How Architecture Can Help Prevent The Next Coronavirus
Coronavirus is causing trepidation across all industries, and architecture is no exception. The outbreaks in China and Italy have led to disruptions, like a major furniture fair in Milan being postponed until June and the Venice Architecture Biennale being pushed back until August.
International design firm Perkins and Will closed its China offices as a precaution, said Managing Director Larry Kline, who is based in Miami.
"If it gets worse, it could start to affect financing, material availability and costs," said Jacqueline Gonzalez Touzet, founding principal of Touzet Studios. "Our global economy is interconnected, and Italy and China are important markets."
Daphne Gurri, the principal/owner of Gurri Matute and current president of the Miami chapter of the American Institute of Architects, said that the construction and design industry is reliant on China for metals, drywall and various types of plastics.
"If they have to shut down factories or production slows because people aren't going into work, that could impact us," she said.
However, with their whole careers based on thinking up imaginative solutions and translating those to practical, real-world applications, architects are stepping up as leaders in dealing with the outbreak. Two Chinese hospitals — one with 1,000 beds and one with 1,600 — were constructed in just 10 days. A Chinese architecture and design firm, Penda China, developed a suit that it says can protect wearers from infection.
Long before coronavirus became a household word, architects have had to deal with public health concerns. Anyone designing for public or retail spaces might consider crowd control and the spread of germs and pollutants on a daily basis.
Gonzalez Touzet became LEED AP certified 12 years ago after her son was diagnosed with asthma. Her firm designed the most notable stores on Lincoln Road — like Gap, Nike and Apple — which thousands of customers pass through each day. In designs, she seeks out materials that are easy to maintain, resist mold growth and promote good indoor air quality.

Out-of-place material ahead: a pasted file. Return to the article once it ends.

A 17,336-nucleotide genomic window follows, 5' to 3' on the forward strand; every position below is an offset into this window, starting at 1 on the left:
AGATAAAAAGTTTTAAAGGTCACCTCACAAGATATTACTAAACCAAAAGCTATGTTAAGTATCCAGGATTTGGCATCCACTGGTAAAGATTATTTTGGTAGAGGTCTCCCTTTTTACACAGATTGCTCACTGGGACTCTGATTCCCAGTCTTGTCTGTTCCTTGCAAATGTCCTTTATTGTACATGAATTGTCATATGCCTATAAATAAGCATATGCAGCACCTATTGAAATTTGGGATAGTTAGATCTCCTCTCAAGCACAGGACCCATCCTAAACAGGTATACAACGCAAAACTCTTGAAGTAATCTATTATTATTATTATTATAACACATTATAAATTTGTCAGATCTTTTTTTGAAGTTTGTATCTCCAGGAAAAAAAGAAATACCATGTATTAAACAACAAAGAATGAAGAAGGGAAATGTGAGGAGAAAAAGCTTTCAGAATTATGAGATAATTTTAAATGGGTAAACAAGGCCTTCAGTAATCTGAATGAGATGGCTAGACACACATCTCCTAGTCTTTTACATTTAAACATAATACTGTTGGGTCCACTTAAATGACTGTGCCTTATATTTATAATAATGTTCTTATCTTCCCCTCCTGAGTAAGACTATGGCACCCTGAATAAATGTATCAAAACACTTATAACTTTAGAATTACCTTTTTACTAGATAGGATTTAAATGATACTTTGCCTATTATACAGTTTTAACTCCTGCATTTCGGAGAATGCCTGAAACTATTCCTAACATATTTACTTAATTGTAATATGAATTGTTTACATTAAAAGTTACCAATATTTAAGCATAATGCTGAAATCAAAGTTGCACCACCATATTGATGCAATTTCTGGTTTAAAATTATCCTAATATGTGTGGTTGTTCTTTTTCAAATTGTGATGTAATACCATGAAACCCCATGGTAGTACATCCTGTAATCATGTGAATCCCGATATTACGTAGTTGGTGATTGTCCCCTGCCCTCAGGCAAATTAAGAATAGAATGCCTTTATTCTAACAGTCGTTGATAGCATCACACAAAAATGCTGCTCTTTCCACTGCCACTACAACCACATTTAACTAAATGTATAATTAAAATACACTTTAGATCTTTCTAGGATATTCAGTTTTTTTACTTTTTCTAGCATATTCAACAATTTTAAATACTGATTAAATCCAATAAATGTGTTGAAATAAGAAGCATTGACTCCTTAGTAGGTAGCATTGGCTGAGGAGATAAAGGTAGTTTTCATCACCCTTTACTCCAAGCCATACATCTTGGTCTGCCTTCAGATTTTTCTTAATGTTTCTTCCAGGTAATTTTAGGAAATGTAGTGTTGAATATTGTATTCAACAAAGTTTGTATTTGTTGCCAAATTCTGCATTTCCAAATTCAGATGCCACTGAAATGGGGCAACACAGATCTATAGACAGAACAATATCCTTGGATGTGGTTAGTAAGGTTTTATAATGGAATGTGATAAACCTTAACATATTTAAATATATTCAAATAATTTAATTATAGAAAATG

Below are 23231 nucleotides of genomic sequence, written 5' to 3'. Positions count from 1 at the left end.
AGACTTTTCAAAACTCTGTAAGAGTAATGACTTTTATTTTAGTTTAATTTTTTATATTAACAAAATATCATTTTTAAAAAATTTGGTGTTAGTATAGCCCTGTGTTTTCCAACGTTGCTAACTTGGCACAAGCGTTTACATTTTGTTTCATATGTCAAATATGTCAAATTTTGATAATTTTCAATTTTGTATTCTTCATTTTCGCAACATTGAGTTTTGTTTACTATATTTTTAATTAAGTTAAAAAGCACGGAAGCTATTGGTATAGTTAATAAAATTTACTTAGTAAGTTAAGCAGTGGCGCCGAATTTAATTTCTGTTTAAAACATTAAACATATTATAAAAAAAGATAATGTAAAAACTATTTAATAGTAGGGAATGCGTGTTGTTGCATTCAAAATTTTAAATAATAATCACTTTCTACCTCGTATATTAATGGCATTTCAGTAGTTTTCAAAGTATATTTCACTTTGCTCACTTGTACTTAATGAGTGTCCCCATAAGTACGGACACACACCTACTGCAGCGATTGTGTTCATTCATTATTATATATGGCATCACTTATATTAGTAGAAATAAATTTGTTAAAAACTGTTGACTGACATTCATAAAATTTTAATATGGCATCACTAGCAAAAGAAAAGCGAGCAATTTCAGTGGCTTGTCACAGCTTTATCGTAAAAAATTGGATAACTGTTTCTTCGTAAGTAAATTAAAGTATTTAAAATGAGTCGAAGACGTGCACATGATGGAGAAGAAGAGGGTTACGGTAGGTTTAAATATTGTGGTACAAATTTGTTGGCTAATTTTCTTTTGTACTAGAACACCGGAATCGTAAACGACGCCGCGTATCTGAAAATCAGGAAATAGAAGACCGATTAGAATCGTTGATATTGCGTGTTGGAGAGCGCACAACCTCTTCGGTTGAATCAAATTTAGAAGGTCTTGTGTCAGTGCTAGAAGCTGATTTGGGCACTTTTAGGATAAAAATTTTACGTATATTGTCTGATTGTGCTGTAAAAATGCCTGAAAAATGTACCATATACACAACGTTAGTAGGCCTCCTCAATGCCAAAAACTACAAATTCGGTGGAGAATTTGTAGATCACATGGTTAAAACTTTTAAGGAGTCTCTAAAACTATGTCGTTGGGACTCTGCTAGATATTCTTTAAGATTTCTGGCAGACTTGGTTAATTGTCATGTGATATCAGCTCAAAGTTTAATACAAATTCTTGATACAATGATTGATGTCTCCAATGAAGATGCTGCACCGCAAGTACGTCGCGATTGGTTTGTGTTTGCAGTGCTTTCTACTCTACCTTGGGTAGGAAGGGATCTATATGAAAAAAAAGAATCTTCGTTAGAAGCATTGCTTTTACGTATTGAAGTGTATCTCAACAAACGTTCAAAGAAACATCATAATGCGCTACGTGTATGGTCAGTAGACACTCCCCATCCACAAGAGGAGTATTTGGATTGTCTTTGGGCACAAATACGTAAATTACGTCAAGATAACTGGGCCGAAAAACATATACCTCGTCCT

"No VOC [volatile organic compounds] on paint, paying close attention to moisture and flooring, and specifying better filters and HVAC equipment," she said. "Proper maintenance and commissioning is also important."
The director of the Healthy Buildings program at Harvard's School of Public Health explained in a New York Times op-ed how the management of ventilation, filtration and humidity in a building can either make people sick or keep them well.
Gurri, who designs civic projects — including parts of Miami-Dade Collge and Tyndall Air Force Base — as well as aviation and healthcare facilities, said that she incorporates hard materials that are resistant to viruses or bacteria living on surfaces.
Kline, whose firm has developed hospitals and life sciences buildings, is always trying to create forward-thinking, future-ready spaces. He predicted that the coronavirus outbreak could spark new ideas in his field.
"In cases like this, when the world’s health is a consideration, design strategies can change exponentially in future work," Kline said.
Gurri said that if the virus persists, she could foresee design elements like automatic doors, which open and shut without people touching them, become more standard or even required by code — perhaps not just for room doors, but for things like cabinets and drawers.
"Who knows where innovation could lead?" she said.
Looking beyond coronavirus, the three architects — all of whom will be among the panelists and moderators at Bisnow's Architecture & Design event March 16 — said that climate change and sea-level rise are their next top concerns.
Gonzalez Touzet works with the University of Miami's Master of Real Estate Development & Urbanism as the chair of the Resiliency Committee, urging the real estate community to lead on this front.
She sees potential in prefabricated materials. The International Energy Agency says 7% of industrial energy use comes from the cement industry, as well as 7% of global emissions.
"Cement is a huge carbon concern, and is an industry that hasn’t changed much in 200 years," Gonzalez Touzet said, adding that is just one part of the solution. "Miami is a leader when it comes to wind codes, and we need to do the same with water and increased heat."
Immediately, developers should be building higher, raising mechanical/engineering/plumbing equipment, using flood-resistant materials in ground floors and incorporating solar energy backups as well as power fans that inhibit mold growth, she said. Gonzalez Touzet is also keen on collaborating with landscape architects.
"All of our new work has a heavy focus on how to live with water: how to store it on-site, how to filter it and recycle it," she said.
A 2016 research paper written by a professor in Vietnam called "Adaptive Architecture and the Prevention of Infections in Hospitals" warned that certain diseases may spread faster and further in an unstable and warming climate. Architects could counter the spread with ventilation, sunlight and adaptive finishing materials.
"This is an all hands on deck moment to find solutions that can be scaled," she said. "If we are really going to get serious about [being] net zero by 2030 and net zero carbon by 2050, then we are looking at really leaning into innovation on the construction side."